A common bit of conventional financial wisdom suggests that foreign stocks are a mandatory component of any investor's portfolio. The advice given by David Nicklaus, a financial writer for the St. Louis Post-Dispatch, often makes arguments like this:
Why not dump those international funds you bought back when the global economy was booming? Things may not be exactly rosy in the U.S.A., but at least you understand the economy and the companies that operate in it. That sort of thinking, financial experts say, is a big mistake...
Walther recommends that investors put about a third of their stock portfolio outside the U.S., owning both developed-country and emerging-markets funds. If you follow his advice, you'll be much more globally diversified than your neighbors: Overall, U.S. residents invest just 13 percent of their money overseas. U.S. companies, however, account for only 45 percent of global stock market value. If you ignore the other 55 percent, you do so at your own peril.
This line pretty much sums up my objection to the notion that foreign investing is mandatory: at least you understand the economy and the companies that operate in it. That sort of thinking, financial experts say, is a big mistake. One of the most important lessons that I have picked up from Buffett and Lynch is this: buy what you know. Financial advisers can prey on this perceived need for international diversification by effectively saying: Of course you don't know anything about German and Japanese stocks. Invest in my funds. We'll take care of it.
There's nothing wrong with owning foreign stocks. Heck, I think BP is a great company, and I hope to eventually own Unilever (NYSE:UL), Anheuser Busch (NYSE:BUD), Nestle (OTCPK:NSRGY), Royal Dutch Shell (NYSE:RDS.B), and a few others. And I have no objection to someone who owns international mutual funds. But my objection is when we elevate foreign investing up to this sine qua non pedestal where it becomes a portfolio component that is deemed absolutely necessary.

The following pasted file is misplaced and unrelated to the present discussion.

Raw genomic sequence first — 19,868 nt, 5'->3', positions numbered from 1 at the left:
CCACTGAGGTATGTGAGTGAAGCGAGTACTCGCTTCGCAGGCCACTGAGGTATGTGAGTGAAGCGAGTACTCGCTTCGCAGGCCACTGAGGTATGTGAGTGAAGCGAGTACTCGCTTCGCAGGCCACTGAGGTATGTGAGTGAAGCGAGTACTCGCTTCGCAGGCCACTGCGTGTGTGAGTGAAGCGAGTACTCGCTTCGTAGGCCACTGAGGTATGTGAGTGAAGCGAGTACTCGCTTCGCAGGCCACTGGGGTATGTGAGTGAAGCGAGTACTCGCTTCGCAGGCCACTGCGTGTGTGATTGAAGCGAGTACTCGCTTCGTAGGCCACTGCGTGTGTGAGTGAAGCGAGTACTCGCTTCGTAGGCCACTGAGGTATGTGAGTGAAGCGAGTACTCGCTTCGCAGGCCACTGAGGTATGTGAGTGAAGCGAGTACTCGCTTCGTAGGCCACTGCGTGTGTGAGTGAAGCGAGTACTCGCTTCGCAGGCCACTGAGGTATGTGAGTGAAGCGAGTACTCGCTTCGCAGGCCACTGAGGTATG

In his book "Wall Street People", the author Charles D. Ellis offers up this great quote from Warren Buffett:
Except for a position in Guinness (NYSE:DEO), Berkshire owns no foreign stocks-ignoring as usual the latest Wall Street fad. Buffett said, 'If I can't make money in the $4 trillion US market, I shouldn't be in this business. I get $150 million earnings pass-through from the operations of Gillette (NYSE:PG) and Coca-Cola (NYSE:KO). That's my international portfolio.
There can be this sense that we're "missing something" if we don't check off all of the investing boxes by owning a little bit of everything. But we're very fortunate that we're American investors. U.S.-multinationals got a huge head start in the WWII aftermath to establish domestic dominance and then lead international expansion. When we fill a portfolio with the likes of McDonalds (NYSE:MCD) and General Electric (NYSE:GE), we are constructing an international portfolio. If you want to own a Japanese stock, buy Aflac (NYSE:AFL). If you want to make profits in every country but Cuba and North Korea, buy Coca-Cola.
If you are comfortable building a portfolio of U.S. multinationals, there is absolutely no need to deviate from that strategy. It's fun and financially beneficial owning a collection of blue-chip stocks that are about as automatic at raising yearly dividends as the double-play combination of Tinkers-to Evers-to Chance. Your portfolio is not incomplete or inadequate if you go this route. Financial advisors can make you feel like you're missing out on global growth if you don't own foreign companies, but if you own a basket of US multinationals, nothing could be further from the truth.